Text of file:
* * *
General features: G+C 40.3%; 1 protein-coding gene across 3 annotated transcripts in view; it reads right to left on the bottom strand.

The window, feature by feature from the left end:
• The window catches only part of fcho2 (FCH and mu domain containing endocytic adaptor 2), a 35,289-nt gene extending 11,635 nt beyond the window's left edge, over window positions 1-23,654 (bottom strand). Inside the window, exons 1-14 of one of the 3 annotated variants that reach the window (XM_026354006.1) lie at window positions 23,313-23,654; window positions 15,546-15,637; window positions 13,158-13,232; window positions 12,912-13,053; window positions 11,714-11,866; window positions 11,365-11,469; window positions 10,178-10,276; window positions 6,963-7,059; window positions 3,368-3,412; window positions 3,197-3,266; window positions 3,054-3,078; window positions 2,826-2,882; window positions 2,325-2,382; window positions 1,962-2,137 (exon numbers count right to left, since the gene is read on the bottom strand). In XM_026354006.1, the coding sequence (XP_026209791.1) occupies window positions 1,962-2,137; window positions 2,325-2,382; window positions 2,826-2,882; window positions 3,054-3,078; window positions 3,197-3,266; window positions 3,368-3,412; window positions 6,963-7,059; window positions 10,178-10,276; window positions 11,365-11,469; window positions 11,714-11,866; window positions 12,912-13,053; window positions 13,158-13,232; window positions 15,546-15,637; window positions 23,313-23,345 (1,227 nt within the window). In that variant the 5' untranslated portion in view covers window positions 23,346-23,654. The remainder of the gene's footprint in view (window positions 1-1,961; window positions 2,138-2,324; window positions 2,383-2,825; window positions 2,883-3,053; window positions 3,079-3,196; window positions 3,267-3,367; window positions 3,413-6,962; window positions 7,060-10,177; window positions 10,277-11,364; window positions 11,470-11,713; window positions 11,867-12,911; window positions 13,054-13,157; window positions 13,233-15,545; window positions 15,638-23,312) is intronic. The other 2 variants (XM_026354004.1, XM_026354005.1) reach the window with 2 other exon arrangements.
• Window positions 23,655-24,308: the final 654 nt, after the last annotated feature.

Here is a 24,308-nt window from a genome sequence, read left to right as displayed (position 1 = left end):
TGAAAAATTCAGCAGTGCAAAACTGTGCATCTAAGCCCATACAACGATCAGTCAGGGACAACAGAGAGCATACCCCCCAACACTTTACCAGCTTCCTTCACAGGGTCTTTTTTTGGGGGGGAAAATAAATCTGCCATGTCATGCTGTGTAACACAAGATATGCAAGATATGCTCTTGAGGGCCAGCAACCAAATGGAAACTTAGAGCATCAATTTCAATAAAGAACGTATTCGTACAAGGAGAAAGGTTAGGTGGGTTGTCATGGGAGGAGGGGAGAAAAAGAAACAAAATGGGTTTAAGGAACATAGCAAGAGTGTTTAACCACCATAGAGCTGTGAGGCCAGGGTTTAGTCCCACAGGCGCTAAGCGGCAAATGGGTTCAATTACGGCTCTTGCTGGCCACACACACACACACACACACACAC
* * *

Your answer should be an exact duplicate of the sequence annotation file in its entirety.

General features: G+C 40.3%; 1 protein-coding gene across 3 annotated transcripts in view; it reads right to left on the bottom strand.

The window, feature by feature from the left end:
• The window catches only part of fcho2 (FCH and mu domain containing endocytic adaptor 2), a 35,289-nt gene extending 11,635 nt beyond the window's left edge, over window positions 1-23,654 (bottom strand). Inside the window, exons 1-14 of one of the 3 annotated variants that reach the window (XM_026354006.1) lie at window positions 23,313-23,654; window positions 15,546-15,637; window positions 13,158-13,232; window positions 12,912-13,053; window positions 11,714-11,866; window positions 11,365-11,469; window positions 10,178-10,276; window positions 6,963-7,059; window positions 3,368-3,412; window positions 3,197-3,266; window positions 3,054-3,078; window positions 2,826-2,882; window positions 2,325-2,382; window positions 1,962-2,137 (exon numbers count right to left, since the gene is read on the bottom strand). In XM_026354006.1, the coding sequence (XP_026209791.1) occupies window positions 1,962-2,137; window positions 2,325-2,382; window positions 2,826-2,882; window positions 3,054-3,078; window positions 3,197-3,266; window positions 3,368-3,412; window positions 6,963-7,059; window positions 10,178-10,276; window positions 11,365-11,469; window positions 11,714-11,866; window positions 12,912-13,053; window positions 13,158-13,232; window positions 15,546-15,637; window positions 23,313-23,345 (1,227 nt within the window). In that variant the 5' untranslated portion in view covers window positions 23,346-23,654. The remainder of the gene's footprint in view (window positions 1-1,961; window positions 2,138-2,324; window positions 2,383-2,825; window positions 2,883-3,053; window positions 3,079-3,196; window positions 3,267-3,367; window positions 3,413-6,962; window positions 7,060-10,177; window positions 10,277-11,364; window positions 11,470-11,713; window positions 11,867-12,911; window positions 13,054-13,157; window positions 13,233-15,545; window positions 15,638-23,312) is intronic. The other 2 variants (XM_026354004.1, XM_026354005.1) reach the window with 2 other exon arrangements.
• Window positions 23,655-24,308: the final 654 nt, after the last annotated feature.

Here is a 24,308-nt window from a genome sequence, read left to right as displayed (position 1 = left end):
TGAAAAATTCAGCAGTGCAAAACTGTGCATCTAAGCCCATACAACGATCAGTCAGGGACAACAGAGAGCATACCCCCCAACACTTTACCAGCTTCCTTCACAGGGTCTTTTTTTGGGGGGGAAAATAAATCTGCCATGTCATGCTGTGTAACACAAGATATGCAAGATATGCTCTTGAGGGCCAGCAACCAAATGGAAACTTAGAGCATCAATTTCAATAAAGAACGTATTCGTACAAGGAGAAAGGTTAGGTGGGTTGTCATGGGAGGAGGGGAGAAAAAGAAACAAAATGGGTTTAAGGAACATAGCAAGAGTGTTTAACCACCATAGAGCTGTGAGGCCAGGGTTTAGTCCCACAGGCGCTAAGCGGCAAATGGGTTCAATTACGGCTCTTGCTGGCCACACACACACACACACACACACAC